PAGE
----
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#74 of 113 S/C pulley upgrade and IAT sensor module
May 09, 2005 (10:47 pm)
I had a 3.5" SLP pulley installed on my '98 GS last Friday. The Buick dealer also installed a module between the IAT sensor and its wiring harness. It's supposed to maximize spark advance by 1-2 degrees, and increase HP. In another forum, two guys said to be careful using it, because it could cause engine knock, resulting in piston damage. Here's a link to SLP's site, showing the module:
Does anyone else think the module could cause major engine damage? BTW, the new pulley increased S/C boost by 3 psi (from 7 to 10). I noticed a big difference in acceleration. SLP says gains up to 25 HP are possible with this pulley. The bottom line is should I also use the module?
#75 of 113 Re: S/C pulley upgrade and IAT sensor module [jpstax1]
by Mr_Shiftright HOST
May 10, 2005 (8:40 am)
Well if it doesn't disable your knock sensor I don't see the problem. If it does disable it or change its tolerance (the map of what octane it will tolerate), then you either have to be sure not to lug this engine or use higher octane fuel.
It's the combination of pinging plus lugging the engine that's a piston-eater.
Actually as I think about it, a 1-2 degree bump in timing isn't a whole lot.
10 psi should be okay because your engine was designed for a SC to begin with. However, higher boost will seek out and magnify any defects you might have in compression or head gasket sealing, so it's important that you only do this with a very tight engine.
#77 of 113 high performance turbos
May 14, 2005 (1:32 am)
First, most turbo cars run in vacuum most of the time, and idle just like a stock lexus. They get good gas mileage because in vacuum they don't make any power when in vacuum. My bud's Toyota Supra Turbo car gets about 20mpg city and 26 highway and makes over 1000HP with a large turbo idles quietly at 650 rpm... (here is a link http://www.to4r.com/member.php?show=garth.weaver )
Secondly, exhaust restriction you speak of is vital to producing low range horsepower. You need a certain amount of back pressure to create horsepower in the low rpm ranges. It is not an issue of back pressure with forced induction at max power- otherwise my bud's car couldn't make 1000HP. (read this about turbos: http://www.turbo-kits.com/how_turbos_work.html )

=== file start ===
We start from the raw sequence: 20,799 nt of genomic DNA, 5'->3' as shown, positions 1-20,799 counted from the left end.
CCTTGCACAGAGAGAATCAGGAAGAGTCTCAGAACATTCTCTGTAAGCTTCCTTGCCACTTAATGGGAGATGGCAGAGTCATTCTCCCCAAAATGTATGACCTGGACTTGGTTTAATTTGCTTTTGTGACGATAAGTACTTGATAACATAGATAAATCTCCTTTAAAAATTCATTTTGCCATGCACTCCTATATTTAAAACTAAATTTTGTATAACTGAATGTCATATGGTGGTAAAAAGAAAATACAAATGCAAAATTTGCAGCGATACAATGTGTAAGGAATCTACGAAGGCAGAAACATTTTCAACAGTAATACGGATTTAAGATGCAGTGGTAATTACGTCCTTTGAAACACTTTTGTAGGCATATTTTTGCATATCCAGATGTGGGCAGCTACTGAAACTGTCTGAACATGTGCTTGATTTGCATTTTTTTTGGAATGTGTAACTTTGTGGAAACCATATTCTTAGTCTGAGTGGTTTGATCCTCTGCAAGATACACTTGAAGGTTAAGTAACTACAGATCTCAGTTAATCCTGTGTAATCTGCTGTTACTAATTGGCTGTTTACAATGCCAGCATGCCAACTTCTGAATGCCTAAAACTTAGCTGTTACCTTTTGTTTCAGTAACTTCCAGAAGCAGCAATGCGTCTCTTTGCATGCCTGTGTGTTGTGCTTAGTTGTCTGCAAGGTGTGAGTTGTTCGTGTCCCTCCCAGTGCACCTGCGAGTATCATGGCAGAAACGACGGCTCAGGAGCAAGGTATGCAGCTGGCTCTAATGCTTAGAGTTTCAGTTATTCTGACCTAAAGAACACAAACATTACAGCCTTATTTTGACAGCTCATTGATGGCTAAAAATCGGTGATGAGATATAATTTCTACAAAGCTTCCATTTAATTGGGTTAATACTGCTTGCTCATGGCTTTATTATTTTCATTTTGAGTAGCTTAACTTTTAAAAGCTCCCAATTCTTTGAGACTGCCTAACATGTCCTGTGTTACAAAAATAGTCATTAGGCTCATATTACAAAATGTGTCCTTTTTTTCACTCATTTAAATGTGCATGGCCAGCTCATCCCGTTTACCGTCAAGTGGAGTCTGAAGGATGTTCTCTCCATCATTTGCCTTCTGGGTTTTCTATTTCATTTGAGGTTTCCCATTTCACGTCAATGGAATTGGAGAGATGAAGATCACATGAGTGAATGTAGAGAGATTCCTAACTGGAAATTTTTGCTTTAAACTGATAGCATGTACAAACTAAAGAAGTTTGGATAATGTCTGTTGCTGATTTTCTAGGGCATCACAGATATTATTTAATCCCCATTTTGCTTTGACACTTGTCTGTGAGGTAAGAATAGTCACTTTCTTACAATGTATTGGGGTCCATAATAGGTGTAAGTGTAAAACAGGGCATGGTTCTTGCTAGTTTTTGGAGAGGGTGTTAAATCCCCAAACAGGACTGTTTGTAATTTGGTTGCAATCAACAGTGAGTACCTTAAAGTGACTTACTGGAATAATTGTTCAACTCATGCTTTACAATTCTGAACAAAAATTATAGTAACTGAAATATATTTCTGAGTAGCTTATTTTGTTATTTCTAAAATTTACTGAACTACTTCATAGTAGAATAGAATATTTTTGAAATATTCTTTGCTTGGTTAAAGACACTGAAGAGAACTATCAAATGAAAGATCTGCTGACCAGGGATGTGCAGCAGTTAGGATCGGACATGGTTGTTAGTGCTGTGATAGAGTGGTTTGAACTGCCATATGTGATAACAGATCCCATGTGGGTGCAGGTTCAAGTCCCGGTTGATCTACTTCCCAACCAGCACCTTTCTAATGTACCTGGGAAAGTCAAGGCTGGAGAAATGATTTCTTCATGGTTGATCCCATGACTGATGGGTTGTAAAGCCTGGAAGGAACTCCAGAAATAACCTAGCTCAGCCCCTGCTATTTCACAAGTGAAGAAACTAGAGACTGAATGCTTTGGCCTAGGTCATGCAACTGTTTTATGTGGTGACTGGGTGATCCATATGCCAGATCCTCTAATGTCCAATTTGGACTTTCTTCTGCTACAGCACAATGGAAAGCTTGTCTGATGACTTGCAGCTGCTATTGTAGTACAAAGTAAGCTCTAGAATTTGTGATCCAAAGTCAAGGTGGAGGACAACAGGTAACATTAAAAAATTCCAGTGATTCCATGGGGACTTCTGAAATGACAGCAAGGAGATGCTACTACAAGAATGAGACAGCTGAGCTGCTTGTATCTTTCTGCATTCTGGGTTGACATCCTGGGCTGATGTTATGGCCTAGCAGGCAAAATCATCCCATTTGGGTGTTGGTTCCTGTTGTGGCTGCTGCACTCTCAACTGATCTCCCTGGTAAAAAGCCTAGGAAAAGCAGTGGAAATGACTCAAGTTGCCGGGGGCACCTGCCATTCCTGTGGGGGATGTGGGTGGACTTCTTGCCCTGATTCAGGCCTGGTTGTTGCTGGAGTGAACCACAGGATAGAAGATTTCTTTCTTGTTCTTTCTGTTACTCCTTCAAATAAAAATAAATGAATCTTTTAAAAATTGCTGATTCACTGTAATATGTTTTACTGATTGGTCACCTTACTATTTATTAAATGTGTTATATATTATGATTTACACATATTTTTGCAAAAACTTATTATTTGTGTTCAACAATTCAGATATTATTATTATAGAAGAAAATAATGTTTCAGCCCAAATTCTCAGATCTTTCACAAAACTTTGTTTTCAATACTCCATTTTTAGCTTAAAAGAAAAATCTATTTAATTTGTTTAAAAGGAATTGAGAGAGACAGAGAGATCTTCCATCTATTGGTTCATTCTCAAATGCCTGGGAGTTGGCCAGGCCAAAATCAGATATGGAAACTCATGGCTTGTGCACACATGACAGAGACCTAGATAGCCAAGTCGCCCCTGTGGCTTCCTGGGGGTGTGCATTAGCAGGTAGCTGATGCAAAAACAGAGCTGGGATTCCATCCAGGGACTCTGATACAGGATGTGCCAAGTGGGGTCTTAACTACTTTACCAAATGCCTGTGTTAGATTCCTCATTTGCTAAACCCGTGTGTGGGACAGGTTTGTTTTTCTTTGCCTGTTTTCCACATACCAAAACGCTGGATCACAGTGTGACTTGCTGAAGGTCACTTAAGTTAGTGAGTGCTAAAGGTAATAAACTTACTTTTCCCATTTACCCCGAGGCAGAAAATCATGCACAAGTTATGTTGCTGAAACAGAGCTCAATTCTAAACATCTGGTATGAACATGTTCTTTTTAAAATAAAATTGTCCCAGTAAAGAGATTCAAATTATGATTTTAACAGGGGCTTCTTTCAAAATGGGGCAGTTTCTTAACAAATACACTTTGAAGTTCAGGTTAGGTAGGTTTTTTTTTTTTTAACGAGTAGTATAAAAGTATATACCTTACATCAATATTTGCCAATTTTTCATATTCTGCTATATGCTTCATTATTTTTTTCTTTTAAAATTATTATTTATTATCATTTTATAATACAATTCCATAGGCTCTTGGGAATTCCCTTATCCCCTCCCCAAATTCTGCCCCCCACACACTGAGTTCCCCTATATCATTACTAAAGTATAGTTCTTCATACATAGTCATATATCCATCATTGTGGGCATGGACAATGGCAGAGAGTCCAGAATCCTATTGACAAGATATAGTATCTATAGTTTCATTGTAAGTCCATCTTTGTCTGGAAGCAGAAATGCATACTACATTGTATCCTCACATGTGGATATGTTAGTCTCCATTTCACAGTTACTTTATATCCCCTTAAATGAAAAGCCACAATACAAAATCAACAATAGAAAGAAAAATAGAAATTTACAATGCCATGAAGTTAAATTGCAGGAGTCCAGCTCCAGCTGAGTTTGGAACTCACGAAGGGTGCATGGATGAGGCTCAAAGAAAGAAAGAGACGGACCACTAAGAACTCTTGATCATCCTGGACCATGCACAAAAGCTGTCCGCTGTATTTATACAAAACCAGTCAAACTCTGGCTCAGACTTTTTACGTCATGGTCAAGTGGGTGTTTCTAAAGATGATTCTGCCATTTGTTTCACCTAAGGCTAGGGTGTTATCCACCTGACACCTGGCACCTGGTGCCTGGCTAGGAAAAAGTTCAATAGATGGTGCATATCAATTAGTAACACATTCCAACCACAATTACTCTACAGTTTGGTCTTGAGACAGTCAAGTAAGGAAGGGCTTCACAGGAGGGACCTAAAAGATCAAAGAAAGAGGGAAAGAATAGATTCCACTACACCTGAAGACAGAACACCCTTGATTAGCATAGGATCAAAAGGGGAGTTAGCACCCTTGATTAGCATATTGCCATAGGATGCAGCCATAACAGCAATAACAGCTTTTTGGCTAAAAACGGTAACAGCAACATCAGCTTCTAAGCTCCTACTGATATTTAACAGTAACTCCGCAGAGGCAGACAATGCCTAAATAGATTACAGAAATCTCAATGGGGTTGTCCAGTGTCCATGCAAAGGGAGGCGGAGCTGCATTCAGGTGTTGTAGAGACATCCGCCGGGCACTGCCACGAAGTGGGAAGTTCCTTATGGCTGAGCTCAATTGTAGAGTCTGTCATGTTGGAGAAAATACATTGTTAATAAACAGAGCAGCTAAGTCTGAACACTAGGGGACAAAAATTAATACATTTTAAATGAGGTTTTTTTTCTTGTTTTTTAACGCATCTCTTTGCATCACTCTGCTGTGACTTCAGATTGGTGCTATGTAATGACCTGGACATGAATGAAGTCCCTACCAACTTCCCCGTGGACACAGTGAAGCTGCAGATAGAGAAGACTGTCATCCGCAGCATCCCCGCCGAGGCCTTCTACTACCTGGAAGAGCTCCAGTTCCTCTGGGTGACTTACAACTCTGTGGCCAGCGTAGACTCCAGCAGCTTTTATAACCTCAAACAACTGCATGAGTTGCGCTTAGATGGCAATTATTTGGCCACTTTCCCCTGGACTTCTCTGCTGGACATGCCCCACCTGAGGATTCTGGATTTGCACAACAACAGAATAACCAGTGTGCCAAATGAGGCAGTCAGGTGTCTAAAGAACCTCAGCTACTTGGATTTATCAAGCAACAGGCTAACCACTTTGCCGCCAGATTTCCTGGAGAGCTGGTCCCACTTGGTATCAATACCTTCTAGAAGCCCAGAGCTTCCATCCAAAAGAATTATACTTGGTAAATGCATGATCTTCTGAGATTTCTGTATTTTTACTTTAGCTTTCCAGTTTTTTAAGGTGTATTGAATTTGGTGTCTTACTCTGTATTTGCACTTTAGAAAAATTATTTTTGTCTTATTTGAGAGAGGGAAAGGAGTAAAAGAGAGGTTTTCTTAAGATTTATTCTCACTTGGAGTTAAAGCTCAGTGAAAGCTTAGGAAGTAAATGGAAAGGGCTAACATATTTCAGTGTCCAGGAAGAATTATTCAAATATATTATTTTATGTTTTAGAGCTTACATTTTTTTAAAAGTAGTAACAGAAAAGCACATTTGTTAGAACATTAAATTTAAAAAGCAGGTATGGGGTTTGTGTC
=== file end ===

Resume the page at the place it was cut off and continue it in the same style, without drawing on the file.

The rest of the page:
Remember this: You only burn more fuel when making power. So in english, if you keep your right foot out of it, a low compression turbo motor will get good gas mileage provided you can keep your right foot in check. (here read the tech in this link! http://www.inductionmotorsports.com/index.html?turbos.html )
Turbo' car's drawback was emissions control. not gas mileage.
Thirdly if you were to create a lagless turbo, it would have many good advantages, you can run a larger compressor than normal. That allows the compressed air to be cooler and denser at a lower boost level. Translated in english, You no longer will need intercoolers and you will make more power at lower boost levels than previously possible. I design turbos and my company is creating the first lagless prototype turbo. Should be finished this year.
#81 of 113 Re: high performance turbos [blackcactus1]
May 27, 2005 (1:19 am)
Which company is this? Is this lagless turbo a VGT? If so, are you using an existing design or
model like from Holset's? Or is this something like Garrett's hydraulically driver compressor? What sizes/specs will you offer? And while I agree with the higher peak effeciency of the larger turbo when spun up to its range, I don't think you can eliminate the need for an intercooler..
.. while I know many will think them ideal for smaller engines, I think there may be an even bigger market for larger engines! Simply because I think most in that crowd already care or are more conscious about power delivery to justify the extra cost
#82 of 113 Re: high performance turbos [jimveta]
by Mr_Shiftright HOST
May 27, 2005 (7:22 am)
Most larger engines respond better to twin turbos, both to reduce lag and also because it's an easier fit, one turbo for each bank of a V type engine.
#83 of 113 300D Turbo upgrade
Jun 15, 2005 (8:45 am)
I have an imported 1984 300D with no turbo. The engine is the same 5 cyl., but the fuel injector pump is different than the regular turbo engines. I have a turbo off another car that I want to install in. Do I need to do any aditional adjustments to the injector pump, exhaust pipes, etc. Thanks